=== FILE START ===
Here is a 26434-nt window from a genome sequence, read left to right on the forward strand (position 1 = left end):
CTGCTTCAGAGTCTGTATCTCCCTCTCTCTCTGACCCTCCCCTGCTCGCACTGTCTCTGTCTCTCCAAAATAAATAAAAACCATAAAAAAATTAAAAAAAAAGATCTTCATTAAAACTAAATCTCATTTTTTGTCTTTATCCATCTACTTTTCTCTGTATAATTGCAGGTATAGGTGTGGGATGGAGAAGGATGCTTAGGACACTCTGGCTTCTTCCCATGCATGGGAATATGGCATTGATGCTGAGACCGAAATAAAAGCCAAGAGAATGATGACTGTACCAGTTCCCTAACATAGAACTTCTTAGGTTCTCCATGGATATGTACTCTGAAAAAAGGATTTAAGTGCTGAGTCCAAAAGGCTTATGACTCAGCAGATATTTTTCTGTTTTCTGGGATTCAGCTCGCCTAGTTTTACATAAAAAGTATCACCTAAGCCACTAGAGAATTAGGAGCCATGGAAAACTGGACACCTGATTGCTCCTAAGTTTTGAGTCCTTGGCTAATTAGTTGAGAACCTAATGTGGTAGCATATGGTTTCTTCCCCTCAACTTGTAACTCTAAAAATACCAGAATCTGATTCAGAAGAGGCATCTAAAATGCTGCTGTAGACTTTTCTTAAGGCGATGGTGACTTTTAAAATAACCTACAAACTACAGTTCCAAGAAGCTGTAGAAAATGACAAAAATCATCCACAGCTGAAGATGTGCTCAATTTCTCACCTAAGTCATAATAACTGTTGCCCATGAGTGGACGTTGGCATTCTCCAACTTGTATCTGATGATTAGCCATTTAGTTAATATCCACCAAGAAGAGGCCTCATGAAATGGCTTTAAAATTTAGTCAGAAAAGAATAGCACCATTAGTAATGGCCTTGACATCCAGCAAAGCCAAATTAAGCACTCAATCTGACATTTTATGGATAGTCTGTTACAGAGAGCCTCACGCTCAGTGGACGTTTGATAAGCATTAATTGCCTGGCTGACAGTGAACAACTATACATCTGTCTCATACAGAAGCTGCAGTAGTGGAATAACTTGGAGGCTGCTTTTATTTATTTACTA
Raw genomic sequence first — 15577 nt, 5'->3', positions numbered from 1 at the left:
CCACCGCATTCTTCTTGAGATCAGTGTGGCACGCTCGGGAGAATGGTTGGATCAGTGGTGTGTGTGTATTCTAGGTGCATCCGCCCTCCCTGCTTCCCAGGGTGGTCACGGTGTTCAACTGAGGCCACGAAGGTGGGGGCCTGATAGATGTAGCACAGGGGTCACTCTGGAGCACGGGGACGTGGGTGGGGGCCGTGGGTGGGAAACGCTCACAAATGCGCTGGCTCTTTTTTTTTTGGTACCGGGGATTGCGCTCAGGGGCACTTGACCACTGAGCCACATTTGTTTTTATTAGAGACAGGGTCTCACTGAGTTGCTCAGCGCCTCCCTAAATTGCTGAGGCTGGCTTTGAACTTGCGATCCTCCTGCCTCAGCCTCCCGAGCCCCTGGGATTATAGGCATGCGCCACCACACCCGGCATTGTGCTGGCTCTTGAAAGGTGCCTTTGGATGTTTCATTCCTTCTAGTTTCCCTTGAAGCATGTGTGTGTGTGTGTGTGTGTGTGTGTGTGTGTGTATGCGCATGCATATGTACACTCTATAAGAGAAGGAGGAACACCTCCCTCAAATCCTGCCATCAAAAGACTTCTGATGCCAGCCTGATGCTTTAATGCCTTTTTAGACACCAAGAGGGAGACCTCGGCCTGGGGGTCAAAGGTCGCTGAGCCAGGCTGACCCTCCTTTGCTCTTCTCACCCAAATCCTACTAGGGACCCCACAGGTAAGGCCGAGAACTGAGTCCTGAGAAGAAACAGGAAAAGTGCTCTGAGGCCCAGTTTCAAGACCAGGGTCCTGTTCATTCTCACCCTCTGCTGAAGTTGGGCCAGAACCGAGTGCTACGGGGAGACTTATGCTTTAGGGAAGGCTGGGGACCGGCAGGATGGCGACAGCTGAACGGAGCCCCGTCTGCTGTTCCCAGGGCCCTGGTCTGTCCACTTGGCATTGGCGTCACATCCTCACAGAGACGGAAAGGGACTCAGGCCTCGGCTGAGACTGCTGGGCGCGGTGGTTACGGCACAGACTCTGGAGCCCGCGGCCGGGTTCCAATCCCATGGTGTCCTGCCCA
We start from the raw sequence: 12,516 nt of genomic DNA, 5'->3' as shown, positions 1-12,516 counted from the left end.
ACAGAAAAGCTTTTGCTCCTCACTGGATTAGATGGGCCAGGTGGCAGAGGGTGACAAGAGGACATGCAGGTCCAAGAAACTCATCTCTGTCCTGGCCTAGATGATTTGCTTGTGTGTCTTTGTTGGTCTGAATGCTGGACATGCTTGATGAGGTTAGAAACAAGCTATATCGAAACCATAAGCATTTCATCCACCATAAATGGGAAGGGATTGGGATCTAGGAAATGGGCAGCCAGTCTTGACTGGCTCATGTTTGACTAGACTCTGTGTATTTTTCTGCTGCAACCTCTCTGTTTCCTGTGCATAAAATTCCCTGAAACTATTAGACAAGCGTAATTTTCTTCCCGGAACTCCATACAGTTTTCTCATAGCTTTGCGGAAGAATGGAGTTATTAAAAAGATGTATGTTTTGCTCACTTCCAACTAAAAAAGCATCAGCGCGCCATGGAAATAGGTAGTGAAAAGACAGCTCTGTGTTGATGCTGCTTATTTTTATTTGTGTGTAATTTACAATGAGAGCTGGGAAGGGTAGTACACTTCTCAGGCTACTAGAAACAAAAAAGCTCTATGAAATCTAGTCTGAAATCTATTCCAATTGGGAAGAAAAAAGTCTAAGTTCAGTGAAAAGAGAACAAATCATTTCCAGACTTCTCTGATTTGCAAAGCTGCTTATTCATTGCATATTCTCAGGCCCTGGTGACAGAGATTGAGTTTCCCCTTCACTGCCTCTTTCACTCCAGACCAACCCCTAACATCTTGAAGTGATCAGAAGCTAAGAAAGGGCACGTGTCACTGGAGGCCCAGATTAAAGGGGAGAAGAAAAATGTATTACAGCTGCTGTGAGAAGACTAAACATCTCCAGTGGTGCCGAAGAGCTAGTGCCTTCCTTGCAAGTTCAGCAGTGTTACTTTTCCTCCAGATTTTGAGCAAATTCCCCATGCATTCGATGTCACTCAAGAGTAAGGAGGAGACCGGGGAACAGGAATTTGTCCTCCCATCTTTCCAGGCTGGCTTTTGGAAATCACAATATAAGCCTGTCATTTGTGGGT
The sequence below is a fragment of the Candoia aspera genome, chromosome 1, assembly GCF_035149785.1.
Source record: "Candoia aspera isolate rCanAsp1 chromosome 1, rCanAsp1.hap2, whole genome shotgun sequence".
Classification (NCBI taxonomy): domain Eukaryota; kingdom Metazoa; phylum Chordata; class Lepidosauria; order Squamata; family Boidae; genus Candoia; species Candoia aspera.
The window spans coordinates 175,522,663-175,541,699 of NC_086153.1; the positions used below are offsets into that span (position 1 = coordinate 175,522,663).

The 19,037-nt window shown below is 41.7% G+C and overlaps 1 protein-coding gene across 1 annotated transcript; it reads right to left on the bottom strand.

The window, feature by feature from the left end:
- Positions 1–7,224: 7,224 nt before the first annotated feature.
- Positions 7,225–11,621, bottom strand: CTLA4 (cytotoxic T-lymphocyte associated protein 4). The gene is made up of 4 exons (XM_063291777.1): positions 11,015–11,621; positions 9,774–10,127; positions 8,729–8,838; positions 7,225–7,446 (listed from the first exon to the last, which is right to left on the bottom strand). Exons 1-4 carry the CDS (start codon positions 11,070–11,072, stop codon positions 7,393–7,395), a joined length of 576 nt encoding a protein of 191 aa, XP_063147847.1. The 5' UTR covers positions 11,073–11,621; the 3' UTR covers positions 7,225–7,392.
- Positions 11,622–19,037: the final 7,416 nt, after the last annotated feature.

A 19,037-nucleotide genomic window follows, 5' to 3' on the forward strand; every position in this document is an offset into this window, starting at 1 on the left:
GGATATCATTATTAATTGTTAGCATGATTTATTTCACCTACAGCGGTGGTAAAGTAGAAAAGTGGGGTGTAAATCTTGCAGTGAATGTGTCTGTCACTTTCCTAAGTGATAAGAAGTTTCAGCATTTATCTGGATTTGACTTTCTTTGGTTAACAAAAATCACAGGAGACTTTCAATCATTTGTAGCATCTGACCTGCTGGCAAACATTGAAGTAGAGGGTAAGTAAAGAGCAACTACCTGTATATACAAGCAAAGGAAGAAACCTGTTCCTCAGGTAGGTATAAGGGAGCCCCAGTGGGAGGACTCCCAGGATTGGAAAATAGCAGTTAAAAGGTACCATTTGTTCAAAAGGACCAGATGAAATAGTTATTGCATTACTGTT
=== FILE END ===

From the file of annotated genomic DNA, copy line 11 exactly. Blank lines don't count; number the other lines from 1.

The 19,037-nt window shown below is 41.7% G+C and overlaps 1 protein-coding gene across 1 annotated transcript; it reads right to left on the bottom strand.